Training Wheels Off

It’s as if I’m back to square one. Though I’ve been riding bikes for years, and clipped into my road bike for two years, now I’m experiencing that first time feeling all over again. Her name is Barb, and you learned a few posts ago that she is my brand new tri bike…my first ever tri bike, and as pretty as she is in a picture, she is pretty darn overwhelming when attached to my body. But no one said this was ever going to be easy. And if they did, I bet I wouldn't have listened anyhow. 

Last weekend’s race - the South Beach Triathlon - was a fun one. It was also the last time I would ride my road bike C.C. in a race. At least that’s the plan. I knew I was most comfortable with her so she’s the one I chose to take down to FL, and I repeated the ever-so-popular phrase “nothing new on race day” to my coach as he shook his head in disappointment. It was and will always be the right move. And though she was starting to weigh on me (literally, she is made of aluminum so she’s no lightweight) we had a good run…uh, ride! :)

Barb enjoying the sunrise over Central Park.

So this week when C.C returned from her road trip from South Beach, I took her home for good. She will no longer live at T2 where I ride indoors. It’s her time to rest. From here on out, I'll spend several days a week with my new tri bike on the road in the mornings and on my indoor trainer at home in the evenings. I’ve been riding her on the computrainer, adjusting to the shifting of the gears which you control at the tip of the aero bars, not the handlebars. And I’ve tried to adapt to the high seat, flat back and most of all, change in weight distribution. The seat tube angle is larger on a tri bike, so your legs are straighter over the pedals than with a road bike. This little change helps in making me a more aerodynamic cyclist but I can feel the difference in the muscles being used with that slight increase. But either way, I knew, this week it must begin…off the trainer and on the road again…

So this past Friday morning, at 5:30am, I picked up Barb the tri bike from T2 for the last time as well. I was taking her out to ride the roads, but made sure to let her know she’ll only be back to T2 for occassional indoor rides. So I got her off the ceiling, pumped her tires and headed out to meet the team for a Brick workout (bike+run). I was actually scared to clip in en route to Central Park (the whole 15 blocks) so I rode her on sneakers. (slowly but surely, ya’ll). When I got to our meeting spot, the team was already out riding. So I pulled over, put my cycling shoes on, and left my backpack with shoes alongside the watch dogs (teammates have to sign up every so often to watch everyone’s things while we ride). They watched me ride off for the first time clipped in and quite nervous. The trainer was behind me, and ahead was fear but mainly focus.

The moment I met aero.

I did one lower loop of Central Park to ease my mind, skipping hills as I adjusted to shifting new gears. It’s good I can grab my water bottle on my road bike, because it is essential to have solid handling skills and coordination if you want to ride a tri bike. So, after a couple lower loops, I upped it and conquered some of the bigger hills in the park. The new body positioning was felt as was the speed…I was kind of flying, and I kind of loved it. BUT, I was still not in my aero bars…because, UGH, that’s just too scary. I tried a few moves to get me closer, like going into aero on one side or removing my left hand to touch my arm pads (my left arm is my shakiest). I still was too scared to make the move, more so because my ego was too proud to allow a fall to take place, though we’ve all done it plenty of times before.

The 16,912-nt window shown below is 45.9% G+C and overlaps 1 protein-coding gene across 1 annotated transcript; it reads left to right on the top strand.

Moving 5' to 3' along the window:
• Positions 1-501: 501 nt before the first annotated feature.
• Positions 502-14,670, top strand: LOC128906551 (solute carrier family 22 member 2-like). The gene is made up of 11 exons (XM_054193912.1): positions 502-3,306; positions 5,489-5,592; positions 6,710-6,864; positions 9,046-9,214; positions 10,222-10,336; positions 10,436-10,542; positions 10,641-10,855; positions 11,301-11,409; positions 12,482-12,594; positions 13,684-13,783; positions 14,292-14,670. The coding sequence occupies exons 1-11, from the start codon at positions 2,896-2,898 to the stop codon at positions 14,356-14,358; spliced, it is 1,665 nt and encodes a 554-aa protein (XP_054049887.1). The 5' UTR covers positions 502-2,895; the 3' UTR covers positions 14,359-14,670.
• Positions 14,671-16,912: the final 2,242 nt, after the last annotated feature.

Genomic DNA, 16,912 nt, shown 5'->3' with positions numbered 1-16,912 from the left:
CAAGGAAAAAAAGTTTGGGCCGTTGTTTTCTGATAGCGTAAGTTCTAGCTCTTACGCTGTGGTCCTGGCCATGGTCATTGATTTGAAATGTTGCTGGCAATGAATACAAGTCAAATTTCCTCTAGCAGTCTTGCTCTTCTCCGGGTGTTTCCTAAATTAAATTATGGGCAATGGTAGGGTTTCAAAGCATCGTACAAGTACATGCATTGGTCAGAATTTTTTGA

Eventually, I got back to the team meeting spot because we were nearing the time of our run. Coach was there on the Central Park Mall, which is a nice flat and long stretch. Because it was empty and I still hadn’t conquered my aero fears, he told me to set out on that stretch and do it. I kept saying “I can’t” but because he was watching I felt forced to try…so…I did…and….I DID IT! On the first try, I got down on those aero bars and I was cycling with a huge smile on my face. It was like going back in time to when my dad took my training wheels off when I didn’t want him to, and he pushed me, let me go, and off I went. Sometimes when someone’s watching you, waiting for you, and believing in you, you go for it and you get it. For me, I want to make someone in my life proud…outside of just myself. It was a good feeling. 

What I DO have control over: the run, my favorite. 12 miles with some of the Terriers on 4/26.

After a few miles of running with my teammates, I clipped back into my bike and rode home. Saturday morning, I got up at 6am and set out for a solo ride in Central Park once again, this time to up my speed and get more acquainted with Barb. I didn’t have a friend or coach beside me to yell at me to get into my aero bars, so I never quite did it that morning. I only had a few chances because for now I just want to do it on the straightaways. But I left myself down a bit that morning, and I know it was just nerves. Also, I was so cold with 30-degree temps that I also couldn’t feel my fingers. So I took Barb to T2 to finish our fun on a computrainer. 3 hours total of riding was still some great quality time together.

As for the newfound fears, they will continue, which I have to accept. I signed up to test myself and prove what I am capable of. I never wanted easy…I never liked easy. So someone made this hard for me, and I will suffer falls and setbacks and beating hearts because they will all lead to my will to succeed, to fight, to keep those eyes on the prize. I’ve got 7 weeks until my next Ironman 70.3 and 8 weeks after that is my 140.6. I WILL GET THIS. And I will one day laugh at this post, but mostly smile. 

We all start somewhere. What training wheels must you shed?

Aero or bust,